What he saw there became his first memory. A small boy, a room, a bed, closed curtains leaking afternoon light. By the time he came to describe it publicly, sixty years had passed. How many internal retellings had smoothed and adjusted the plain words he finally used? Doubtless it still seemed as clear as on the day itself.
An encounter in a curtained room. A small boy and a corpse. A grandchild who, by the acquisition of memory, had just stopped being a thing, and a grandmother who, by losing those attributes the child was developing, had returned to that state.
George does not have a first memory, and by the time anyone suggests that it might be normal to have one, it is too late. He has no recollection obviously preceding all others – not of being picked up, cuddled, laughed at or chastised.
The first three examples illustrate the thought that people’s first memories are of special importance. Perhaps the logic behind the idea is that if one still remembers the event, the impression must have been powerful and must have consequently influenced the person’s later life. As Peter Childs suggests, it is possible Barnes used the image in order to prepare grounds for the later topic of Arthur’s spiritualism (Childs 144).
The first two excerpts belong to Arthur and apart from Barnes’ repeatedly expressed idea about memories being distorted over time and by constant retelling, he ponders on the cycle of life, in which old people eventually become childlike and fully dependent on the help of others, whereas the child sets out in the opposite direction. George’s part on the first memory demonstrates the difference between the two characters. The lack of positive early memories also suggests he was not a child carefully and lovingly cared for.
When he left, Arthur had imagined that Waller would soon set up his own Edinburgh practice, would acquire a wife and a little local reputation, and then fade into the status of an occasional memory.
The occasional memory could be seen here as an interstage between a state of full awareness and a state of oblivion. However, memory seems to be synonymous with fame or popularity here.
When the parlourmaid admitted him, he tried to suspend his natural professional habits: working out the likely probity and income of the occupants, and committing to memory items worth stealing – in some cases, items perhaps already stolen.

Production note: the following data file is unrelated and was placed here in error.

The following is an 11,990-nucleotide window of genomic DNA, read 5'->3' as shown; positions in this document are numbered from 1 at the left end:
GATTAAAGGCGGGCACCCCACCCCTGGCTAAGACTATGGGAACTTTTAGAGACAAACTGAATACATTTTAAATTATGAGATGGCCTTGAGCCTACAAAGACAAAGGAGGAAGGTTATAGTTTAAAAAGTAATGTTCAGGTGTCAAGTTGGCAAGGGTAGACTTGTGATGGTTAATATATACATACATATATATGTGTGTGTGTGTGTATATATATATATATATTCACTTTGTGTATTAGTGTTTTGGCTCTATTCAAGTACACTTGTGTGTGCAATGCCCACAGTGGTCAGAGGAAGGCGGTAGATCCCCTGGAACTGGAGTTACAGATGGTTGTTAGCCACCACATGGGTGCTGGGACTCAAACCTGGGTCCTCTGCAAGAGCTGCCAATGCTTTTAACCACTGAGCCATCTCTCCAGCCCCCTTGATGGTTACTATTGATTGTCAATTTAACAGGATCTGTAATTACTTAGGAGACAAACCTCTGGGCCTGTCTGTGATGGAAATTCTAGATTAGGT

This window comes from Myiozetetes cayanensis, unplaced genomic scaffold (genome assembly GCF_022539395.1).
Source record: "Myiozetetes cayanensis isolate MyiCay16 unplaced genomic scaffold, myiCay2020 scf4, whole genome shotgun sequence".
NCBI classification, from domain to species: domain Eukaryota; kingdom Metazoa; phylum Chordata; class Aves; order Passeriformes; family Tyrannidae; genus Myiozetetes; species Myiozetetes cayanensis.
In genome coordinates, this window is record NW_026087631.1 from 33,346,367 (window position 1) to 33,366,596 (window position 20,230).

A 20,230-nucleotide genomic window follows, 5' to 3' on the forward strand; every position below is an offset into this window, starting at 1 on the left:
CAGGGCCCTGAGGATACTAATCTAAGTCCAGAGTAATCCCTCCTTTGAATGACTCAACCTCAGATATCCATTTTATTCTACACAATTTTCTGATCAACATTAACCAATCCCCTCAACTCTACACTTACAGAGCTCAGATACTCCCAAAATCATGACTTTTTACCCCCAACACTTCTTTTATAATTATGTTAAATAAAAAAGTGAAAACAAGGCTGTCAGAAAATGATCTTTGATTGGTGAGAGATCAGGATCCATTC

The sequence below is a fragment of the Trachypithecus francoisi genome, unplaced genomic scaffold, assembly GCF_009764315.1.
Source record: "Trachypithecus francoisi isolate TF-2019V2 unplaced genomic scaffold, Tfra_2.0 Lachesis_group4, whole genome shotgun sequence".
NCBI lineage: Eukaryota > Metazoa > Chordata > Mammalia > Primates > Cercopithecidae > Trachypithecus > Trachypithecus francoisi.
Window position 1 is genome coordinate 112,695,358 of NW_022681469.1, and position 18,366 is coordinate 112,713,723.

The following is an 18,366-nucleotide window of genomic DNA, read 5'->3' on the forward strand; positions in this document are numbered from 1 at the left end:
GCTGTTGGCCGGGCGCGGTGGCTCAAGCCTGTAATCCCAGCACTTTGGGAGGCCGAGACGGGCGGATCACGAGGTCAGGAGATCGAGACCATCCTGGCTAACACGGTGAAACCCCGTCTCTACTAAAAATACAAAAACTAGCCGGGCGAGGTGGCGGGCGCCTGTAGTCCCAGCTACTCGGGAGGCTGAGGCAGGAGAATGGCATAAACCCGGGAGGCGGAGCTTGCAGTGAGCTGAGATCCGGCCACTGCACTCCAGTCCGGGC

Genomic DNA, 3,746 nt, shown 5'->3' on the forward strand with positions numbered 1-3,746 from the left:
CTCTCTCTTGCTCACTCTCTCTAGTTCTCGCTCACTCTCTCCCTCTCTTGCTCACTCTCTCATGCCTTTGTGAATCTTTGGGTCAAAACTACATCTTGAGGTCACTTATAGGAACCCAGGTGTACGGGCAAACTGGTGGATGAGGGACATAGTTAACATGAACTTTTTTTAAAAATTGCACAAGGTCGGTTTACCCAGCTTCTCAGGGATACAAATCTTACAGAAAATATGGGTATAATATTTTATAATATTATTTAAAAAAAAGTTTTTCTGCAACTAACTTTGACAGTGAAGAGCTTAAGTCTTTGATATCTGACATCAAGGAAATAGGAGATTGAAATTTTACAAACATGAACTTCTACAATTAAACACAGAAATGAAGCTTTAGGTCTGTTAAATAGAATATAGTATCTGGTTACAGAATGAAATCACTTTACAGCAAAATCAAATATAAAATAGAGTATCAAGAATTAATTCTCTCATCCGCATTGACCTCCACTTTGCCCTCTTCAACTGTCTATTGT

Metaphorically speaking, in this part memory functions as a storage room where one safely keeps valuable items. The room is almost without boundaries, but its dimensions make it difficult to find and collect the previously committed treasures.
'No, Inspector, let me explain.' George had sensed a hardening in Campbell's attitude, and thought it good tactics to relax his rules of engagement. 'When I was four, I was taken to see a cow. It soiled itself. That is almost my first memory.'
Later in the text, Barnes readjusts the account of George’s first memory. If George claims seeing a cow and soiling himself was “almost his first memory”, he must have some idea what his first or earlier memory was, he must have cognizance of its existence. This partially contradicts George’s previous words and supports the reader’s suspicion of an unreliable narrator.
'Oh, I see,' said George, his temper suddenly returning. 'You want me to say I am loony.' He used the word deliberately, in the full memory of his father's disapproval.
'You have a memory of each night?'
'I do not see the point of that question.'
'Sir, I do not ask you to see its point. I merely request that you answer it. Do you have a memory of each night?'
The Vicar looked around the court, as if expecting someone to rescue him from this imbecilic catechism. 'No more than anybody else.'